For years we have used the Advent wreath as a way of deepening our understanding of the meaning of Christmas. Each Sunday during the Advent season we pause, light a candle, and reflect on what Christmas really means.
The first Sunday is about Hope. The Apostle Paul named hope as one of the three greatest things. And while he went on to save love is the greatest, without hope it’s hard to get anything done, including love. In the wake of a series of horrible natural disasters, we search for hope with all our strength.
The second week draws our attention to Peace. Peace permeates the biblical story of Jesus’ birth. Angels greet poor shepherds with the words, “Peace on Earth.” Jesus himself is linked to prophetic image of “the Prince of Peace.”
The English word Peace is an effort to translate the Hebrew idea of Shalom. Shalom is more than just the absence of conflict. Shalom points to wholeness, healing, and prosperity. Given the sorry state of our world, Peace/Shalom is an entirely appropriate desire.
On the third week the focus is Joy. In some ways this is the most difficult of all the themes of Advent to grasp, and to experience. For many people Christmas serves as a powerful emotional magnifier. If we have lost loved ones, we miss them more at Christmas. If we have personal problems, they seem larger at Christmas. Any struggle, any pain, any loss, seems more difficult during the season.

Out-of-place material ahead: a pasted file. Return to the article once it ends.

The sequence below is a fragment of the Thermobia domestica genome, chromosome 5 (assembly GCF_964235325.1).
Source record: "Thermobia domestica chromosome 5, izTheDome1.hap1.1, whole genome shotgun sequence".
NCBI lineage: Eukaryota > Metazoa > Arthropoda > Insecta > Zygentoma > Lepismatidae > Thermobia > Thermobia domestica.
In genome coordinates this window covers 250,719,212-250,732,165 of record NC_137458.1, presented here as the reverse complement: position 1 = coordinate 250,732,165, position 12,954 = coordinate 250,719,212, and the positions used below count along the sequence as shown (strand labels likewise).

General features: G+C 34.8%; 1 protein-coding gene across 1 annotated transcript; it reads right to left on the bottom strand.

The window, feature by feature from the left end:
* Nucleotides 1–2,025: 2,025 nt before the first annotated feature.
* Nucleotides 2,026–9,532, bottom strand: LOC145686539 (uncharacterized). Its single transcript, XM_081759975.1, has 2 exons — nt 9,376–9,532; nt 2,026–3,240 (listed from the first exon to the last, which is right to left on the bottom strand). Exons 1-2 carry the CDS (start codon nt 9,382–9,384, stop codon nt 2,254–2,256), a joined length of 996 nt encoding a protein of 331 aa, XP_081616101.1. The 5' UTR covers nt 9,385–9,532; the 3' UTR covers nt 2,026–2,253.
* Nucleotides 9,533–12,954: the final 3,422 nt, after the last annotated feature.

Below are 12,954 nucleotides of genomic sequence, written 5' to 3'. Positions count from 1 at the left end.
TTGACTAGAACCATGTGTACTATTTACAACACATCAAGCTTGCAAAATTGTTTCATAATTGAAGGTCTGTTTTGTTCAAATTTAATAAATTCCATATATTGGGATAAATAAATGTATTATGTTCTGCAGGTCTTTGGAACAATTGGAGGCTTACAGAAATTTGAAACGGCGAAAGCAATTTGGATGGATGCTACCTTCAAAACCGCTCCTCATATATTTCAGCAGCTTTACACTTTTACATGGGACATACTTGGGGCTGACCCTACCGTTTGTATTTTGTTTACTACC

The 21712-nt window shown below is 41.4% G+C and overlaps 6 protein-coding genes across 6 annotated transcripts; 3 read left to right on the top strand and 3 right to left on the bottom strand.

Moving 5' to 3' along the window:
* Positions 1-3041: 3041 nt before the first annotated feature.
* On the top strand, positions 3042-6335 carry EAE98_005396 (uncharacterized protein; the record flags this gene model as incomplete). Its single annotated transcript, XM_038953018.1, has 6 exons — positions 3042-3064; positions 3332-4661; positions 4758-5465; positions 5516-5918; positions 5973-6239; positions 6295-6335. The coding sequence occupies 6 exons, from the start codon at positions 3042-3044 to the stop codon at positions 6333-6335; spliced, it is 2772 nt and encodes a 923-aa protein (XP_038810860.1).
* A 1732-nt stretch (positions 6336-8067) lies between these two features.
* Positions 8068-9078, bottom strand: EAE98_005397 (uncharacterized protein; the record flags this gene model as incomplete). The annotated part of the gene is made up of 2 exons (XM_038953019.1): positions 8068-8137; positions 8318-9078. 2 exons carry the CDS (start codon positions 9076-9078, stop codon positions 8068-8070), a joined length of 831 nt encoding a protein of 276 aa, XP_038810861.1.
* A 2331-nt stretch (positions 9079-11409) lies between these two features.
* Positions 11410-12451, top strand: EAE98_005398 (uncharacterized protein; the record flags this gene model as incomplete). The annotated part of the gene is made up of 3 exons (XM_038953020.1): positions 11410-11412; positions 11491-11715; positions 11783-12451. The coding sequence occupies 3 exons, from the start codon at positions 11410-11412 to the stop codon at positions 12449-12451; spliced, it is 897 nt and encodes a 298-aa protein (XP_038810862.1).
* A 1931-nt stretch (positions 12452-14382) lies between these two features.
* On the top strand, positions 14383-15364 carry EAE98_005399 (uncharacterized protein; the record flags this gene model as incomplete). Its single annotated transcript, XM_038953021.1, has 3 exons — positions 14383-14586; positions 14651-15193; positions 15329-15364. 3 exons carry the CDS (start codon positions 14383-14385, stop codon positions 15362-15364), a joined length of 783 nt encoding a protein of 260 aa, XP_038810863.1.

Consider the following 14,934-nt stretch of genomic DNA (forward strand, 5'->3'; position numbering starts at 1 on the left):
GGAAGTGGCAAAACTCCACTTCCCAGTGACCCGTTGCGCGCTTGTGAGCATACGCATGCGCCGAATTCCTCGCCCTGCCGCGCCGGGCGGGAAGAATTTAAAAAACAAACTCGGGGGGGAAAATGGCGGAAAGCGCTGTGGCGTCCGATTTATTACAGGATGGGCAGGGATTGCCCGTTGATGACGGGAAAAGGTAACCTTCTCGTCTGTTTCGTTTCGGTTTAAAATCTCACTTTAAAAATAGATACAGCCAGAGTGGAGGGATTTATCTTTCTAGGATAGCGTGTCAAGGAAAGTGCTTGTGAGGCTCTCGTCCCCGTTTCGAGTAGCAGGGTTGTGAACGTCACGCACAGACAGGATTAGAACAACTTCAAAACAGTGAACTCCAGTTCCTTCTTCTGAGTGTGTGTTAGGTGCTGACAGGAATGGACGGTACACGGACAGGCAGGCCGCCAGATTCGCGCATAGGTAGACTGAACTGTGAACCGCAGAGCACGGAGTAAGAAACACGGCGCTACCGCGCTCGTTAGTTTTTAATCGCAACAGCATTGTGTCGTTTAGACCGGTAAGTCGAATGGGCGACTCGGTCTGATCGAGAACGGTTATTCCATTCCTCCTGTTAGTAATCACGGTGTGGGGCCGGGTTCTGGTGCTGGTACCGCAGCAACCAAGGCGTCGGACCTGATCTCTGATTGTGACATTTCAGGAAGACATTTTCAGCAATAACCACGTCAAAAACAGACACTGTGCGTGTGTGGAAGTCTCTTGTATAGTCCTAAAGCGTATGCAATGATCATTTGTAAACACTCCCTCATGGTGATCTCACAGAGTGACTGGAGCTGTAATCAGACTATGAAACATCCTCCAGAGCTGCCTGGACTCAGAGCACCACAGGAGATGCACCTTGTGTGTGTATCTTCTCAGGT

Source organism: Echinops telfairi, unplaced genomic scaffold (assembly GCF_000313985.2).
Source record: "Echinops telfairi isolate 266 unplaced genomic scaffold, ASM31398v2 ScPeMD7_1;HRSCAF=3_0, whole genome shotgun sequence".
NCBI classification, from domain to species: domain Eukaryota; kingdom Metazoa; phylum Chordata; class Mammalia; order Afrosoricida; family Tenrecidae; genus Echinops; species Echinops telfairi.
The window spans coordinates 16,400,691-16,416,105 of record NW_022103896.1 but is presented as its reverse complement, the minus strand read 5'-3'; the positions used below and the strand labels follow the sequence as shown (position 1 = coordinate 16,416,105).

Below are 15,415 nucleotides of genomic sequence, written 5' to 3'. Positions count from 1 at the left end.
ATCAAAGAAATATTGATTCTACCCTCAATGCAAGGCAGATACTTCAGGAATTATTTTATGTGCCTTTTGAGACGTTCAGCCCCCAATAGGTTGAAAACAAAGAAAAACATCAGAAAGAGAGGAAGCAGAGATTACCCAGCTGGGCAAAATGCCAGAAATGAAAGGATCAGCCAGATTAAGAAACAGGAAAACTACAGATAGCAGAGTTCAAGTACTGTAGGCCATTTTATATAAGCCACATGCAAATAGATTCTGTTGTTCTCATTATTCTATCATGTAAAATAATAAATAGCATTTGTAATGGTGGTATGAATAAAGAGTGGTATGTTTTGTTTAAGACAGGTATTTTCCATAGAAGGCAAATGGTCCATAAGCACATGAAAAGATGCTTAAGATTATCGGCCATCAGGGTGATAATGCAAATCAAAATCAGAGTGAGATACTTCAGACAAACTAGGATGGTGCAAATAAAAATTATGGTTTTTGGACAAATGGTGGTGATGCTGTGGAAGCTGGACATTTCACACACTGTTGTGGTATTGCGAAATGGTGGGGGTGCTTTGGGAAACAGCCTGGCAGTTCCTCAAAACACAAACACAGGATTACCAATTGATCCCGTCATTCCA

And then we feel guilty. We feel guilty that we are not happy. Everywhere there are people singing and children are laughing, and there are parties and family dinners to attend. Everyone seems to have a smile, but inside we are crying and feel guilty because of it.
But Joy is not happiness. Joy is a response to life that transcends any circumstance of life. Joy can be experienced even in the face of loss. It is possible to know joy even while weeping tears of grief. I have seen this countless times at funerals as family members grieve the loss of a loved one, while at the same time celebrate a life well lived.
In the context of Advent, we experience joy even as we grieve the circumstances of our world. The things Jesus told us to do are not yet done. There is war and poverty and misery. But we sing Joy to the World because we believe that in the coming of Christ those things will eventually be done. There will be peace, there will be healing, there will be hope. And we respond with joy for what we believe will eventually come to pass.
The fourth candle we light stands for love. It allows us to step back from the many negative images of God that permeate popular culture and remember that God is love. We are loved by God and the season of Christmas, for Christians, is an opportunity to celebrate that. The reason we have the hope of peace and the opportunity for joy is because of the love of God expressed in Jesus of Nazareth.
That’s why on Christmas Day we light one last candle—the Christ candle. Christians believe that Jesus is “the light of the world.” We also believe that the darkness cannot overtake this light. We light the Christ candle as an act of faith and trust. And we wait, with the light of Christ burning in our midst, for the fulfillment of our hope.
James L. Evans is pastor of Auburn First Baptist Church in Auburn, Ala.